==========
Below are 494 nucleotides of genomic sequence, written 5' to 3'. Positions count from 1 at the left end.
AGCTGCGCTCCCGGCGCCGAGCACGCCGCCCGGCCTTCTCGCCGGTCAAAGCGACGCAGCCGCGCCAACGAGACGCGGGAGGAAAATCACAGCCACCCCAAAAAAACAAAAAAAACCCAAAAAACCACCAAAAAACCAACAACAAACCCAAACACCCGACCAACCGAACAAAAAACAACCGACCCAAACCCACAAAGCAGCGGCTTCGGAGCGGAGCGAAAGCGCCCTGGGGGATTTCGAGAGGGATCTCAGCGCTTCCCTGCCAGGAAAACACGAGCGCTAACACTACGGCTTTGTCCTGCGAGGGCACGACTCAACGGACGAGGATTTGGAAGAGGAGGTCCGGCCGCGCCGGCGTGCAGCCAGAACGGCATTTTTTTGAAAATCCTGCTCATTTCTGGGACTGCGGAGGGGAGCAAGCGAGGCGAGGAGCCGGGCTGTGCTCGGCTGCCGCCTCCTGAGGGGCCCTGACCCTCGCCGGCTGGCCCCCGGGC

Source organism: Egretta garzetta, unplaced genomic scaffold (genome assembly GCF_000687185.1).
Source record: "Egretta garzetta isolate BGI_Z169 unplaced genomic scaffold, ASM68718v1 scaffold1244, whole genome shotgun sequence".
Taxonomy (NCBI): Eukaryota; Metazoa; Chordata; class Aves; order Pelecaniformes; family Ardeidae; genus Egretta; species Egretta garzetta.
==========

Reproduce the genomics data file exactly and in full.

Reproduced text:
Below are 494 nucleotides of genomic sequence, written 5' to 3'. Positions count from 1 at the left end.
AGCTGCGCTCCCGGCGCCGAGCACGCCGCCCGGCCTTCTCGCCGGTCAAAGCGACGCAGCCGCGCCAACGAGACGCGGGAGGAAAATCACAGCCACCCCAAAAAAACAAAAAAAACCCAAAAAACCACCAAAAAACCAACAACAAACCCAAACACCCGACCAACCGAACAAAAAACAACCGACCCAAACCCACAAAGCAGCGGCTTCGGAGCGGAGCGAAAGCGCCCTGGGGGATTTCGAGAGGGATCTCAGCGCTTCCCTGCCAGGAAAACACGAGCGCTAACACTACGGCTTTGTCCTGCGAGGGCACGACTCAACGGACGAGGATTTGGAAGAGGAGGTCCGGCCGCGCCGGCGTGCAGCCAGAACGGCATTTTTTTGAAAATCCTGCTCATTTCTGGGACTGCGGAGGGGAGCAAGCGAGGCGAGGAGCCGGGCTGTGCTCGGCTGCCGCCTCCTGAGGGGCCCTGACCCTCGCCGGCTGGCCCCCGGGC

Source organism: Egretta garzetta, unplaced genomic scaffold (genome assembly GCF_000687185.1).
Source record: "Egretta garzetta isolate BGI_Z169 unplaced genomic scaffold, ASM68718v1 scaffold1244, whole genome shotgun sequence".
Taxonomy (NCBI): Eukaryota; Metazoa; Chordata; class Aves; order Pelecaniformes; family Ardeidae; genus Egretta; species Egretta garzetta.